EPA project managers should obtain information on contractor
performance so they can: (1) ensure the contractor is capable of
performing specific tasks required in the IAGs, and (2) address and
resolve any identified performance issues prior to awarding IAGs.
Such information, which should be maintained either by EPA or its
servicing agency, would include:
audit reports of the contractor and/or servicing agency contract
officials,
contractor evaluations prepared by the servicing agency, and
performance problems that are formally reported to Regional
Grants Management Offices by EPA project managers.
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An additional source of information on prior contractor
performance is the National Institutes of Health Contractor
Performance System. This is a tool used by Federal agencies for
researching qualifications and performance history of contractors.
EPA Project Officers and Remedial Program Managers may detect
contractors with a prior history of performance problems if they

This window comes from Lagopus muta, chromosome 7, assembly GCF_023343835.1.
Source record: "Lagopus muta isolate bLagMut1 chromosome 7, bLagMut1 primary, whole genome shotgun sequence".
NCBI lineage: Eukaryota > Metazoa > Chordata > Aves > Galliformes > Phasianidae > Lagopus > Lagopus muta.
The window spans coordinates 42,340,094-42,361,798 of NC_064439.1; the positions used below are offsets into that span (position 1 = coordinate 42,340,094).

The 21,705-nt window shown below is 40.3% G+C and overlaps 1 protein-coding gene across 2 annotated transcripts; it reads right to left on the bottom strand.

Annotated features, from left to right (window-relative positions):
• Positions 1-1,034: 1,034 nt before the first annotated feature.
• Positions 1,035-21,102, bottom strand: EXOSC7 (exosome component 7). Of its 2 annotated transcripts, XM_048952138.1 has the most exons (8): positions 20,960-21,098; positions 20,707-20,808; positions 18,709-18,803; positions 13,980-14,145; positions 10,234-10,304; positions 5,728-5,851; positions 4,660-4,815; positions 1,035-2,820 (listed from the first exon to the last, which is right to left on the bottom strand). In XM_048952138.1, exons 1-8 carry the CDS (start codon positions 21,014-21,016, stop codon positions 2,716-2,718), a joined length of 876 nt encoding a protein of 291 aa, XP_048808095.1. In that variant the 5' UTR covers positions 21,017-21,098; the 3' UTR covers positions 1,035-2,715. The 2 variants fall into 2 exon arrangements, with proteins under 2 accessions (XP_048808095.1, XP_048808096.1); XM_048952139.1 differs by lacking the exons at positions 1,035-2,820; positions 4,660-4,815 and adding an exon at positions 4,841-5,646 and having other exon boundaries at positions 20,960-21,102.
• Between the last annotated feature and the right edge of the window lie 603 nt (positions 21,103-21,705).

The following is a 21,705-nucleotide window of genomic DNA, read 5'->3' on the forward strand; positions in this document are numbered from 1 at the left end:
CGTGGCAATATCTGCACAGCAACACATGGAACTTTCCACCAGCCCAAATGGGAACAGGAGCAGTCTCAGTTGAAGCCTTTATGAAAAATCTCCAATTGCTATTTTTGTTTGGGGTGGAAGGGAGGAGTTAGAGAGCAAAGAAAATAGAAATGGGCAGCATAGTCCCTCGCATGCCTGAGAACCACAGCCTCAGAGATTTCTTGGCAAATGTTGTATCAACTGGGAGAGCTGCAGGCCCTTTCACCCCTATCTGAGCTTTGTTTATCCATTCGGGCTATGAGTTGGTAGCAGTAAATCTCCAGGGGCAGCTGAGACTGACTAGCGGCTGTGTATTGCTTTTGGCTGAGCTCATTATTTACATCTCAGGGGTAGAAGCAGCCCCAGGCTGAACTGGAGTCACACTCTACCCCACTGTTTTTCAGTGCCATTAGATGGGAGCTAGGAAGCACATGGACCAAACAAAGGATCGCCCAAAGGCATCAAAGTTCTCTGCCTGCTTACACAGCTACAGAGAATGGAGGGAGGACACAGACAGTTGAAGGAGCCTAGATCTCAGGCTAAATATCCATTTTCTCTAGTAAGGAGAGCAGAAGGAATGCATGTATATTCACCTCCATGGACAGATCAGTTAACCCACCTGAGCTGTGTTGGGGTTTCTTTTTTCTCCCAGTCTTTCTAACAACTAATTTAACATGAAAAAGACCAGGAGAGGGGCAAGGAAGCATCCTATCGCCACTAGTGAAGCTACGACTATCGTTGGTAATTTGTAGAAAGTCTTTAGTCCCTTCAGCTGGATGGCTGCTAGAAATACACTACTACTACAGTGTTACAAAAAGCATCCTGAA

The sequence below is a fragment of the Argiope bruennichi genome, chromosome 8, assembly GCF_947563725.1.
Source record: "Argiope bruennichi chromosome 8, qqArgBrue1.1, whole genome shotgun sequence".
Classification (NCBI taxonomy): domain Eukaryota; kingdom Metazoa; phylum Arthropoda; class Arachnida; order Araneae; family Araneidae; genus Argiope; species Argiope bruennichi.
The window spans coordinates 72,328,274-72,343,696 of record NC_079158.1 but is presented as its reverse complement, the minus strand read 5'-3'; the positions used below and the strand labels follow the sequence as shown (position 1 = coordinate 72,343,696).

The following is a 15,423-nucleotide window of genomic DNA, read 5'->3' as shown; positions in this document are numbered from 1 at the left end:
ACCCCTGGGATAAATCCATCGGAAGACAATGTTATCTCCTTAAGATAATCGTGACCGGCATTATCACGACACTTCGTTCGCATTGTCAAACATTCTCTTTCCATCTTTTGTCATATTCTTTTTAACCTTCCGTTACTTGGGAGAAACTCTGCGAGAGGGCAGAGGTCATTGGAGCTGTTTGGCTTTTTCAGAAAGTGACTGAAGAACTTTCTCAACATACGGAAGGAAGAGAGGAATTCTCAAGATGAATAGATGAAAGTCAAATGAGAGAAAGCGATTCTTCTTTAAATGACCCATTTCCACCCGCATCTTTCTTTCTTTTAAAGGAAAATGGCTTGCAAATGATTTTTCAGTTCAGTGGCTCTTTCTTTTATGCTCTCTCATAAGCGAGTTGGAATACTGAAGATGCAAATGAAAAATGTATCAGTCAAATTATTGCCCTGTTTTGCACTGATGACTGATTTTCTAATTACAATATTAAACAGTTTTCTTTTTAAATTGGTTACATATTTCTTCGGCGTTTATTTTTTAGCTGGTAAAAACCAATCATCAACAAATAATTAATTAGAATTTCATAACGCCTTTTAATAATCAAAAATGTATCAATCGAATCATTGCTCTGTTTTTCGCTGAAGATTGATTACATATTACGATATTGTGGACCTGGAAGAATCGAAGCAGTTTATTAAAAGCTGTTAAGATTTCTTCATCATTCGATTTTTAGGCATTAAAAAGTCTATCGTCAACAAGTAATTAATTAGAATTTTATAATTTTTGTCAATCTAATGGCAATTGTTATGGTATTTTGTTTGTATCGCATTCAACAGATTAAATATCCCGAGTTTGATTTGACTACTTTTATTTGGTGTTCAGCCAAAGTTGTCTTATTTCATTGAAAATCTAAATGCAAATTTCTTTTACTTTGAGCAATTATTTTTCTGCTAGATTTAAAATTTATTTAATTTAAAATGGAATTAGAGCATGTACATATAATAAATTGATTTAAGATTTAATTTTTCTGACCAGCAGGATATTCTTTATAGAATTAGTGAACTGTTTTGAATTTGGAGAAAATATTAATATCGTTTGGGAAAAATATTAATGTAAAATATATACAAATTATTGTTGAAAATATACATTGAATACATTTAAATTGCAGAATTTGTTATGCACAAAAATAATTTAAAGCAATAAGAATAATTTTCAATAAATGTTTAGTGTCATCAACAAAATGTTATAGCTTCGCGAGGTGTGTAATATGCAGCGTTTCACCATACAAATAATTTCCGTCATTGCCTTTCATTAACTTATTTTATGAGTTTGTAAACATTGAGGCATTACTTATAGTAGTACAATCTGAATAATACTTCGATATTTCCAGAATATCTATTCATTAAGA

begin using this system.
Conclusion
There is an increased risk that EPA could award IAGs to servicing
agencies with a history of poor performance unless Regions begin
using more available research tools. As previously noted, Region 5
selected the Bureau of Reclamation and its contractor for work at
Benton Harbor without taking into account performance problems
experienced with that servicing agency and contractor by another
Region. The Benton Harbor IAG was expected to take 2 years and
cost $2.7 million to complete, but the IAG cost $7.08 million and
the project is still not completed. Although we did not determine
how much of the overrun was due to legitimate reasons versus poor
performance, some of the more than $4 million in additional costs
could have been put to better use if qualifications (of both the
servicing agency and contractor) were confirmed prior to awarding
the IAG.
Recommendations
We recommend that OARM and OSWER: